The government of Liz Truss has promised to see off any attempt to have a second independence referendum or to see the next general election become a de facto referendum. Led by Scottish Secretary Alister Jack, the forces of unionism are marshalling their constitutional arguments and PR machines.
So, Alister Jack holds on to his Cabinet job as secretary of state for Scotland. At the start of the Tory leadership contest, I wrote that a change was probably on the cards. It was not to be. Jack is back. Truss has put her faith in the MP for Dumfries and Galloway to see off the prospect of a second independence referendum.
Jack is a political babe in arms compared to Nicola Sturgeon, for whom politics and the politics of independence have been a lifelong endeavour. Jack’s political career began in 2017, when he won Dumfries and Galloway for the Tories. On winning the 2019 general election, Boris Johnson made him Scottish secretary.
Battle lines are being drawn
Jack’s time in charge has not seen a rise in the fortunes of his party in Scotland. Last year’s Holyrood elections saw the Tory party tread water, coming back to Edinburgh with the same number of seats as before. Only the SNP and the Scottish Greens increased their share of the vote.
But the stage is being set for an occasion that will see Sturgeon and Jack go head to head over the result of the Supreme Court’s deliberation on whether the Scottish Parliament can hold an independence referendum without the consent of London. Few doubt that the Supreme Court will rule in London’s favour. It will most likely say that the powers over the constitution are reserved and that the wording of The Scotland Act (that enabled devolution) is unambiguous. But the court may comment on the idea that constitutional statute law should not be forever inflexible, particularly if it conflicts with the express wishes of voters.
Whatever the outcome of the case, both sides will be busy now preparing their arguments. Jack will want to dismiss the idea of IndyRef2 as dead in the water. Sturgeon will argue it is simply a step along the way and that Scotland’s democratic wish has been frustrated by a London government with barely noticeable political legitimacy in Scotland.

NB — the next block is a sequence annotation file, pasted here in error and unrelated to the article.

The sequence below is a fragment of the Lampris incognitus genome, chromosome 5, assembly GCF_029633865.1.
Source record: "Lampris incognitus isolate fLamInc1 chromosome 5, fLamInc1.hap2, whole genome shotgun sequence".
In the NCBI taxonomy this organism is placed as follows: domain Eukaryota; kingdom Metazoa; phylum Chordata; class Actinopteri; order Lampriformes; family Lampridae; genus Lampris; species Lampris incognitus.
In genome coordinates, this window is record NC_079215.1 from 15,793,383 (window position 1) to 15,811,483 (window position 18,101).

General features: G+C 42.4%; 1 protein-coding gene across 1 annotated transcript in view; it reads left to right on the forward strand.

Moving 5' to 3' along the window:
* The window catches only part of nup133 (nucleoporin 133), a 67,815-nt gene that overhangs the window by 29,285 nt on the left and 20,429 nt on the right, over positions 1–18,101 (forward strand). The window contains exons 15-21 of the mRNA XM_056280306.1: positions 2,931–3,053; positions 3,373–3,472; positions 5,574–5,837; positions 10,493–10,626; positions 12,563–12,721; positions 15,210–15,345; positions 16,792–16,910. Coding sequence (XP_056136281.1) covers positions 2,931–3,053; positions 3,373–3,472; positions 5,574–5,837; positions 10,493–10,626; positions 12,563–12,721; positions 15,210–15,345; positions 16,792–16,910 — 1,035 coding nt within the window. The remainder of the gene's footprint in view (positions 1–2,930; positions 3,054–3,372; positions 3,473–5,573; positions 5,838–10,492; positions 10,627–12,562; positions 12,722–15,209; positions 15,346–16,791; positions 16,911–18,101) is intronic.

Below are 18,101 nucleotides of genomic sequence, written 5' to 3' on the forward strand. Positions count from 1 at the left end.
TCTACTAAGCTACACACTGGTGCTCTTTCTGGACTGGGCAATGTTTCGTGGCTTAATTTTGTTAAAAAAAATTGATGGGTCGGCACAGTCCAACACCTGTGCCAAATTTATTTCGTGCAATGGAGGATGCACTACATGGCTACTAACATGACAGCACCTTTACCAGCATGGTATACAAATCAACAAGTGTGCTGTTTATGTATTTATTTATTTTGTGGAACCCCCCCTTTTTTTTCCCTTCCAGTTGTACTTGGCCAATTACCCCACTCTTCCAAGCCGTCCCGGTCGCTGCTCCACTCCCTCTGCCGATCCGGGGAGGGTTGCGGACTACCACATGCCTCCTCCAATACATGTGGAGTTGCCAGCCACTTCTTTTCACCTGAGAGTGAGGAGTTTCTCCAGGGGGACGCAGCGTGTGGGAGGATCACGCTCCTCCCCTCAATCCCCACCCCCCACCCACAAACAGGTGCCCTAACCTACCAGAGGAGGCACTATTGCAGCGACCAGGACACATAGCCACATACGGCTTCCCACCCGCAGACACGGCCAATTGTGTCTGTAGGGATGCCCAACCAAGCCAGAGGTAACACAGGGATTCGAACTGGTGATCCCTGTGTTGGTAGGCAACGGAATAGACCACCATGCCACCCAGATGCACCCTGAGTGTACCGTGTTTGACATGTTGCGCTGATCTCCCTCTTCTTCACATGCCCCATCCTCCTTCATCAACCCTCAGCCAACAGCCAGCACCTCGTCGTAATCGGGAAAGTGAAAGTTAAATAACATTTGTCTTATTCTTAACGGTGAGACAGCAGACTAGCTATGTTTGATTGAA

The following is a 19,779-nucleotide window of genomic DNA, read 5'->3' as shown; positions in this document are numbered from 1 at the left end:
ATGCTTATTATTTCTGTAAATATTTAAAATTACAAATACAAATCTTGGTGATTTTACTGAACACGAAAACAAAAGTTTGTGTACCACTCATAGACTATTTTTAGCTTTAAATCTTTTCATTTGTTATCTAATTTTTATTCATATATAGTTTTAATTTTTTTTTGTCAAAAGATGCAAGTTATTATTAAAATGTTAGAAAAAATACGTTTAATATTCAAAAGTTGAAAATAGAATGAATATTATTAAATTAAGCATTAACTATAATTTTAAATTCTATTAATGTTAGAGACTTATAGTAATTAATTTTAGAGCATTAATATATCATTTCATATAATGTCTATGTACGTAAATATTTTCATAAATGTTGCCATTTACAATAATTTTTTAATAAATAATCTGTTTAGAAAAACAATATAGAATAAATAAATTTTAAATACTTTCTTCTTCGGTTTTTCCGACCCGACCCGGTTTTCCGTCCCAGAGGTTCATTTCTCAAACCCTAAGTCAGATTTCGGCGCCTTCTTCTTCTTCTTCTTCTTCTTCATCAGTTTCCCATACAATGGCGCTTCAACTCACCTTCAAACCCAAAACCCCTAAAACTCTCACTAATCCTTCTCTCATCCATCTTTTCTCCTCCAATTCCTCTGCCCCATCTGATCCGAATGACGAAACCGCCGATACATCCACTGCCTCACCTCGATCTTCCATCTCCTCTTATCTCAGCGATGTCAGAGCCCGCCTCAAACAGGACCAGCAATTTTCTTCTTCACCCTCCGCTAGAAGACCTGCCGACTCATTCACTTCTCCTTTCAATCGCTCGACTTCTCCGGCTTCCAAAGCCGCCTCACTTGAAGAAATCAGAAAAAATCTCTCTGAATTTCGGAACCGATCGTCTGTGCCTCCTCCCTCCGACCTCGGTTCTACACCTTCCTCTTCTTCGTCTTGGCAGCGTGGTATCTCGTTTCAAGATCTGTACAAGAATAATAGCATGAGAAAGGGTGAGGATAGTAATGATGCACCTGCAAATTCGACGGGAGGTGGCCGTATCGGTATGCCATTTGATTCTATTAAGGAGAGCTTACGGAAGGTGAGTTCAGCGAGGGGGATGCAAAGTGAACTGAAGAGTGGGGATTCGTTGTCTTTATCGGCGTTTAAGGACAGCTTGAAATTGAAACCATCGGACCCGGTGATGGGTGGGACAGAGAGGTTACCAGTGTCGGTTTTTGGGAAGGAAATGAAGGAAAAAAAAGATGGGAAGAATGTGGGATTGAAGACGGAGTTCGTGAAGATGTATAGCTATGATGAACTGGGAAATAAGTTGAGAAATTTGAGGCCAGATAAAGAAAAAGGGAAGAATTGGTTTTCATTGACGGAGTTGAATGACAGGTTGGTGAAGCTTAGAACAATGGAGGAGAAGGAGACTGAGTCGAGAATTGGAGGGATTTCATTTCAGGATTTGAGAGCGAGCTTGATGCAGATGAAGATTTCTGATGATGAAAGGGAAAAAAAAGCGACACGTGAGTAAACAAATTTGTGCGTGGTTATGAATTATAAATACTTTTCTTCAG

2024 general election in Scotland starts after Supreme Court ruling
The end of the Supreme Court case will see the beginning of the 2024 general election campaign in Scotland. Sturgeon has said that this event will effectively be a referendum on independence. Numerous political, academic and media voices have dismissed the idea of a general election as a de facto referendum as ridiculous. General elections can be no place for big constitutional matters or single-issue campaigns, they argue. They have conveniently short memories.
Theresa May and Boris Johnson fought the 2017 and 2019 general elections on the single issue of Brexit. In 1974, Conservative Prime Minister Heath asked, “who rules Britain, the trade unions or the government?” He called a snap general election with that question being the dominant theme. He lost, but parliamentary democracy won. All three general elections – 1974, 2017 and 2019 – were in essence single issue campaigns and of the most fundamental constitutional importance.
During the long months of this year’s tedious Tory leadership contest, there was much talk of ‘Muscular Unionism’. Holyrood and the SNP government was to be held much more to account by Westminster and the London government would be robust about criticising SNP failures. We wait to see if Jack will open up this new front. There is little doubt that many in the Tory party would happily close Holyrood and return Scotland to the Viceroy-like rule that ran from The Duke of Argyll in 1707 to Michael Forsyth in 1997.
Holyrood will remain
Closing Holyrood is not on the cards. The idea is to weaken it and in so doing undermine the status and authority of the first minister and the parties of independence (this may be a good moment to remind unionists that in 1997 Scotland voted 73.4% for the creation of the Scottish parliament).